Australia's 2nd largest city, Melbourne, enters 6th lockdown
CANBERRA, Australia (AP) — Australia’s second-largest city, Melbourne, went into a sixth lockdown on Thursday, with a state government leader blaming the nation’s slow COVID-19 vaccination rollout.
Melbourne joins Sydney and Brisbane, Australia’s most populous and third-most populous cities respectively, in locking down due to the spread of the highly contagious delta variant.
Melbourne and surrounding Victoria state will lock down for seven weeks after eight new infections were detected in the city, Victoria Premier Daniel Andrews said.
Andrews gave less than four hours' notice that the state would lock down from 8 p.m. He said his government had no other choice because only 20% of Australian adults had been fully vaccinated by Wednesday.
“To be really frank, we don’t have enough people that have been vaccinated and, therefore, this is the only option available to us,” Andrews said. “The time will come when we have many more options. But that isn’t now.”
Andrews has accused neighboring New South Wales state of taking too long to lock down Sydney after a limousine driver who became infected while transporting a U.S. aircrew from Sydney Airport tested positive to the delta variant on June 16.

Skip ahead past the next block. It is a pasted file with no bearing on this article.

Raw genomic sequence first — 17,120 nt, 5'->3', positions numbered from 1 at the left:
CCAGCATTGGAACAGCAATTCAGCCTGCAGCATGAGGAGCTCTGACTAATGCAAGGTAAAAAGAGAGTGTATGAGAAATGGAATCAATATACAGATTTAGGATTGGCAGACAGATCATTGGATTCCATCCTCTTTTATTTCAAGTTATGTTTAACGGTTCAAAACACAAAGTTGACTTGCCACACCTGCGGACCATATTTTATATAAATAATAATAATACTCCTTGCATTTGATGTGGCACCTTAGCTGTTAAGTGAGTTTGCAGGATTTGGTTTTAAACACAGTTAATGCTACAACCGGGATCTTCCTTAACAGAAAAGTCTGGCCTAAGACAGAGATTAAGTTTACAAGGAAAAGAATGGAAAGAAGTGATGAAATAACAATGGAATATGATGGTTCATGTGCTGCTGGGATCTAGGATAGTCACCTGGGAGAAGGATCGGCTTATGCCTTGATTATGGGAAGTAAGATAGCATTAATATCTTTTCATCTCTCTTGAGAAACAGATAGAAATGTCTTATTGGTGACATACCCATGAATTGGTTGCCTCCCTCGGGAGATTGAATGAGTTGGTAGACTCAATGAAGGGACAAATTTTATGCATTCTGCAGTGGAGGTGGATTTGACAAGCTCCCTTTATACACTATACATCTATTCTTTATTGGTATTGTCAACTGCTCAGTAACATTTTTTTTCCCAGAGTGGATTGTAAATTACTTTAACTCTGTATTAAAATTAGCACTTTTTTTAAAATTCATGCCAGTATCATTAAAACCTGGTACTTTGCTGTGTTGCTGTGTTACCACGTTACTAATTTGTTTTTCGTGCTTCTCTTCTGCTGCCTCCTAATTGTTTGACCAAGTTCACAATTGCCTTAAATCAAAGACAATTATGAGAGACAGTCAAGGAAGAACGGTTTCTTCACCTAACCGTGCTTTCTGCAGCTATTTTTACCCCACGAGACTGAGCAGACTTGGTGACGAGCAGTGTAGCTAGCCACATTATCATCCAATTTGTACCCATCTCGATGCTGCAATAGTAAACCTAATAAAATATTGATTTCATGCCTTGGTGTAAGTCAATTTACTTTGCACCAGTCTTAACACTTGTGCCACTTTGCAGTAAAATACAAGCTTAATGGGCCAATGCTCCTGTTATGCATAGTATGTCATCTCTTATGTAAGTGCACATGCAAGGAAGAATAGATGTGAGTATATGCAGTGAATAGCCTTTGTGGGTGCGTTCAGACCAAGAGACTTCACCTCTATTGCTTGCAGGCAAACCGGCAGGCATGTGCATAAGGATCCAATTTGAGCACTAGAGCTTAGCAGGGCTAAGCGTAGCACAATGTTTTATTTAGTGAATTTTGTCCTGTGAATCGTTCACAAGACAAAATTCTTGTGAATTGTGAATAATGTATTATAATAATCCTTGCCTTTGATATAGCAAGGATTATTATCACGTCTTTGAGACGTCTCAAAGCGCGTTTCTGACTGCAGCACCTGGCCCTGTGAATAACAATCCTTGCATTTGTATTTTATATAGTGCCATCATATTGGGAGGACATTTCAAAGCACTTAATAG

New South Wales on Thursday reported its worst day since the Sydney lockdown began on June 26 with a record 262 new local infections and five deaths.
New South Wales Premier Gladys Berejiklian said four of the dead had not been vaccinated. One had a single dose of the two-shot AstraZeneca vaccine in late May.
Australian authorities have urged people in Sydney not to wait for the optimal 12 weeks before getting their second AstraZeneca dose.
“No one who has died has had both doses of vaccine. I cannot stress enough how it’s so important for everybody of all ages to come forward...